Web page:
• Create a Culture of Rebuilding – According to Native Nations Institute, “Native nations that have been willing and able to assert self-governing power have significantly increased their chances of sustainable economic development.” When we create a culture that’s grounded in Native nation rebuilding, good financial decision making will naturally follow.

Analyzing Financial Information

The goal of financial reporting is to provide information and facilitate decision making. To meet that goal, reports (both written and verbal) should:

  • Tell the Right Story – Financial reports tell you a story about your strategic direction (in number form). When reviewing financials, you should know if you are on track with your budget, in alignment with your strategy, or need to consider adjustments to address an unanticipated challenge or opportunity. Is your review format conducive to decision making? Do you have adequate time for discussion? What other information might you need to understand the story?
  • Provide Balance – The proper balance of financial information will be enough to permit oversight of Tribal finance, but not so much that it leads to micro-managing. Work with your treasurer, accounting staff, and/or contractors to create a financial packet that provides the right mix of detailed and strategic information.
  • Be Timely and Accurate – Trying to make decisions or meet compliance requirements using outdated or inaccurate financial information will undoubtedly result in error. Make certain you are reviewing financial information at every council meeting. If your systems are not set up to allow for that, evaluate what might need adjusting to ensure you receive accurate and timely financials prior to every session.

Communicating With Citizens

One of the most important roles of a Tribal leader is to support the citizens to whom you are accountable. When communicating financial information to your citizens, it is important for the relationship to be:

  • Transparent – The standard approach has often led to lack of trust in leadership; transparency is one way to rebuild that trust. The more you share with your citizens, the more trust they will have in you as their leader. Transparency is not always easy – be prepared to answer tough questions – but it is integral to community engagement.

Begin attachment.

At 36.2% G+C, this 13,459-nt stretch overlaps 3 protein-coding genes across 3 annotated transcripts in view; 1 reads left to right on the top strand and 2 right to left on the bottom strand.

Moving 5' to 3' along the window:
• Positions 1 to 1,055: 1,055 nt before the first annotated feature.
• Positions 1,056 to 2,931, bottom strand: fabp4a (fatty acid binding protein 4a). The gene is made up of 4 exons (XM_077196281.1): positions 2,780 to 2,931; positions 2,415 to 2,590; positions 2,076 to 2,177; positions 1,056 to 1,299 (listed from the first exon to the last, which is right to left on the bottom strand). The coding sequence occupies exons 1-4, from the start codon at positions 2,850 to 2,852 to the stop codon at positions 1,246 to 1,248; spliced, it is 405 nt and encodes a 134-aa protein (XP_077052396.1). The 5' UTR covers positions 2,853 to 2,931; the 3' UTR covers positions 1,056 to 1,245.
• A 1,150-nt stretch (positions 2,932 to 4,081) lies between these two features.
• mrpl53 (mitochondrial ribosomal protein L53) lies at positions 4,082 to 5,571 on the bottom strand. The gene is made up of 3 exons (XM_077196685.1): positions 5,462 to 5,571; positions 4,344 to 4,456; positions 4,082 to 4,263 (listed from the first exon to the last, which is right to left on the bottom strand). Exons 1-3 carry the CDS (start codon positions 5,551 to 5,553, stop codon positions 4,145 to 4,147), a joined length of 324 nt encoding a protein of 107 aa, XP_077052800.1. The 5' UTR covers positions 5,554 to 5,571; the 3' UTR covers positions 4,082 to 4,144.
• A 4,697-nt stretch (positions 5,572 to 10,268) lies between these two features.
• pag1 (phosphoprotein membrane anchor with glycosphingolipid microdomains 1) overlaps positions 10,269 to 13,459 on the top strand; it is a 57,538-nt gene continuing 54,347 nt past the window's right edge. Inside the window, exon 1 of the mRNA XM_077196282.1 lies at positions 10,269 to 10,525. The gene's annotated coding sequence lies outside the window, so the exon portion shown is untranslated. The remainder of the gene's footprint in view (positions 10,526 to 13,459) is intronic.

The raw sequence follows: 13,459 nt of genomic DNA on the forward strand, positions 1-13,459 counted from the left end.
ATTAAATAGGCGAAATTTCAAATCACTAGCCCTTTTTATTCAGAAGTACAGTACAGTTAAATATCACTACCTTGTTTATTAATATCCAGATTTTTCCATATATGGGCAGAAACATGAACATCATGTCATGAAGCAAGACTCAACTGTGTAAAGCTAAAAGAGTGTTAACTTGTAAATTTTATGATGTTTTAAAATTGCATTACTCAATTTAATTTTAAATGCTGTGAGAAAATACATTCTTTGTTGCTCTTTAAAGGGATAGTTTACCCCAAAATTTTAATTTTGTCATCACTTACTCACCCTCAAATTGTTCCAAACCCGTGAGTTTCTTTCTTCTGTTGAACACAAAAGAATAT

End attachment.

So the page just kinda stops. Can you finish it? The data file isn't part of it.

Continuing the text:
• Intentional – Different stakeholders have different uses for financial information. The average citizen is unlikely to want to sift through a detailed financial packet or an annual audit. Consider the best way to provide financial information to them. Is it a monthly meet and greet where they can ask questions? Or, maybe, a regular infographic in the Tribal newsletter? Whatever method you choose, make sure it is easily accessible.
  • Consistent – Sharing inconsistent information undermines credibility: be consistent, no matter the financial outcome or the recipient. No one likes to share bad news, but hiding a bad quarter or an unintended result of a new initiative may lead to suspicion. Being transparent and explaining the problem, and solution, demonstrates that you have a handle on it; it will lead to confidence in your abilities.
  • Accessible – Consensus building, cooperation, and compromise are mainstays of Indigenous governance. Listen to community, and be open to feedback. Consider how to decentralize governance by providing community input through roles on boards.

Key Takeaway

Native nations that follow the nation rebuilding approach typically see sustained development and enhanced quality of life for their citizens. Remember, there is no one-size-fits-all approach to nation rebuilding.

Download the complete guide as a pdf below.